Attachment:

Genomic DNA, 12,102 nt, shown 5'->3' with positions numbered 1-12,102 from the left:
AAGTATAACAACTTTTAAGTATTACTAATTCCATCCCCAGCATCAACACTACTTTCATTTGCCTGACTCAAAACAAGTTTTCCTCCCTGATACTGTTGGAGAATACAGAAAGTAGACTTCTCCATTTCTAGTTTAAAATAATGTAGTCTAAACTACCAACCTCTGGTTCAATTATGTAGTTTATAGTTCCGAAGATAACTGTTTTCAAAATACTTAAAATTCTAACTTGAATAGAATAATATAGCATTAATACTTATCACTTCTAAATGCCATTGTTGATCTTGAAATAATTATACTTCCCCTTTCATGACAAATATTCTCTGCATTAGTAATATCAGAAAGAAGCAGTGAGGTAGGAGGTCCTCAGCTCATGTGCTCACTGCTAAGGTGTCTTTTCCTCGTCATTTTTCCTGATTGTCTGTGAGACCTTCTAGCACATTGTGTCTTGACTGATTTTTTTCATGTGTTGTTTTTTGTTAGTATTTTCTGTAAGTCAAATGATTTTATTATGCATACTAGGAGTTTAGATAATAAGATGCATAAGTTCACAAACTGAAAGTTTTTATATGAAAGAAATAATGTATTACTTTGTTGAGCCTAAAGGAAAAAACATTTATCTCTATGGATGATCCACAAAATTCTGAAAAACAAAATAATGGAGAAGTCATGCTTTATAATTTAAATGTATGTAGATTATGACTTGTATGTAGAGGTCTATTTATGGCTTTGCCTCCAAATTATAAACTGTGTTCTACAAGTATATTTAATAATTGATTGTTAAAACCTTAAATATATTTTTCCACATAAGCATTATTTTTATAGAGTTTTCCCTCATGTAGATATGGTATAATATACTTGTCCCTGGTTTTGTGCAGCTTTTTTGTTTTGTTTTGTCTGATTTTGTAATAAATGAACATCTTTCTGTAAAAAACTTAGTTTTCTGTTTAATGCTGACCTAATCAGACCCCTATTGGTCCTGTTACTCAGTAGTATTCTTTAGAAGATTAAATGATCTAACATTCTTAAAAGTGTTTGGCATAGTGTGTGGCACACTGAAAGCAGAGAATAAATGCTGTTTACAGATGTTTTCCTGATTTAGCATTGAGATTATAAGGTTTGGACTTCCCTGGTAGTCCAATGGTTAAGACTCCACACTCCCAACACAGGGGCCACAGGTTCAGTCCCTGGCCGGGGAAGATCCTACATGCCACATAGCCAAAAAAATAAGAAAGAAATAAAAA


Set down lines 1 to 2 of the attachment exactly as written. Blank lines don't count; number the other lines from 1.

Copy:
Genomic DNA, 12,102 nt, shown 5'->3' with positions numbered 1-12,102 from the left:
AAGTATAACAACTTTTAAGTATTACTAATTCCATCCCCAGCATCAACACTACTTTCATTTGCCTGACTCAAAACAAGTTTTCCTCCCTGATACTGTTGGAGAATACAGAAAGTAGACTTCTCCATTTCTAGTTTAAAATAATGTAGTCTAAACTACCAACCTCTGGTTCAATTATGTAGTTTATAGTTCCGAAGATAACTGTTTTCAAAATACTTAAAATTCTAACTTGAATAGAATAATATAGCATTAATACTTATCACTTCTAAATGCCATTGTTGATCTTGAAATAATTATACTTCCCCTTTCATGACAAATATTCTCTGCATTAGTAATATCAGAAAGAAGCAGTGAGGTAGGAGGTCCTCAGCTCATGTGCTCACTGCTAAGGTGTCTTTTCCTCGTCATTTTTCCTGATTGTCTGTGAGACCTTCTAGCACATTGTGTCTTGACTGATTTTTTTCATGTGTTGTTTTTTGTTAGTATTTTCTGTAAGTCAAATGATTTTATTATGCATACTAGGAGTTTAGATAATAAGATGCATAAGTTCACAAACTGAAAGTTTTTATATGAAAGAAATAATGTATTACTTTGTTGAGCCTAAAGGAAAAAACATTTATCTCTATGGATGATCCACAAAATTCTGAAAAACAAAATAATGGAGAAGTCATGCTTTATAATTTAAATGTATGTAGATTATGACTTGTATGTAGAGGTCTATTTATGGCTTTGCCTCCAAATTATAAACTGTGTTCTACAAGTATATTTAATAATTGATTGTTAAAACCTTAAATATATTTTTCCACATAAGCATTATTTTTATAGAGTTTTCCCTCATGTAGATATGGTATAATATACTTGTCCCTGGTTTTGTGCAGCTTTTTTGTTTTGTTTTGTCTGATTTTGTAATAAATGAACATCTTTCTGTAAAAAACTTAGTTTTCTGTTTAATGCTGACCTAATCAGACCCCTATTGGTCCTGTTACTCAGTAGTATTCTTTAGAAGATTAAATGATCTAACATTCTTAAAAGTGTTTGGCATAGTGTGTGGCACACTGAAAGCAGAGAATAAATGCTGTTTACAGATGTTTTCCTGATTTAGCATTGAGATTATAAGGTTTGGACTTCCCTGGTAGTCCAATGGTTAAGACTCCACACTCCCAACACAGGGGCCACAGGTTCAGTCCCTGGCCGGGGAAGATCCTACATGCCACATAGCCAAAAAAATAAGAAAGAAATAAAAA